I got back Tuesday from a wonderful visit with friend and fellow photoblogger Pat, and her hubby. Naples Florida was our home base, but Pat and I did a few photo safaris. One such visit was to the Venice Rookery.
A rookery is a nesting area for birds that are harmonious (mostly) with each other. This particular rookery was a small island – maybe 45 feet in diameter – with trees and vines that stack up 20-25 feet high located in a large pond (or small lake). The nesting birds were mostly wading water birds in this moat-like setting. The birds would add to their nest with leaves and twigs from the trees along the shore of the small pond.
I think the largest population on the rookery was the Anhinga; a bird about 35 inches tall with an average wingspan of 45 inches. They, unlike many water birds, do not have a protective coating on their wings and thus will frequently be seen with their wings spread to dry out.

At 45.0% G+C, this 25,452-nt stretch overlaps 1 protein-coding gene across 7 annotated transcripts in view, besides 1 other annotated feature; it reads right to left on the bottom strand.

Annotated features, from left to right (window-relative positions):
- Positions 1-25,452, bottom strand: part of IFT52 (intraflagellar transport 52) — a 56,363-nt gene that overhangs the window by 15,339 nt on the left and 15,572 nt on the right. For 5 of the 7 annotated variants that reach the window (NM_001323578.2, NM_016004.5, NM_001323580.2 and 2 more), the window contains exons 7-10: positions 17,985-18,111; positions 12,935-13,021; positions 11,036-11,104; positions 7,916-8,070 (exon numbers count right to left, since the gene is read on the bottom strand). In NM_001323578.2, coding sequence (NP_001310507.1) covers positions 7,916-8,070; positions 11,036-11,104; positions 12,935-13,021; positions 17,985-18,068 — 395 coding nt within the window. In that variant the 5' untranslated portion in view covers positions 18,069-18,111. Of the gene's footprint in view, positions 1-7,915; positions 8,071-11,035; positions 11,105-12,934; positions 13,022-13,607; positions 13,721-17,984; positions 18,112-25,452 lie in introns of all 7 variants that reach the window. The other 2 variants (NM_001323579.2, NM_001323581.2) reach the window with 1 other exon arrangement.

Close behind in terms of population is the Great Egret (averaging 39 inches tall with a 51 inch wingspan).
If you have heard or used the phrase “Don’t ruffle your tail feathers.” this picture will give you a visual, as this upset Great Egret complains to the world about the latest cable news story (or perhaps it’s a warning cry to others to stay away from her baby; seen as brown fluff in the foreground).
Rarer were the diving and underwater-fishing Double-Crested Cormorant (with fish and posing on branch), Green Heron (look hard for the touch of green in its wings), Glossy Ibis (not pictured) and snake (pictured).
In many ways, the star of the show is the Great Blue Heron (averaging 46 inches tall with a 72-inch wingspan), here seen at the top of the rookery.
Here is a Great Blue Heron on a nest in the rookery:
Surprisingly, both the Great Blue Heron and Great Egret are quite graceful in flight.
Many of the newborn birds were old enough for the mom (or dad) to get off the nest.
The Rookery was a great visit with a calm and majestic beauty that is hard to describe in words or pictures. We had lunch after our visit and returned to Naples, where the sunsets seem to be always beautiful.
Coming Saturday: Water birds in the Everglades.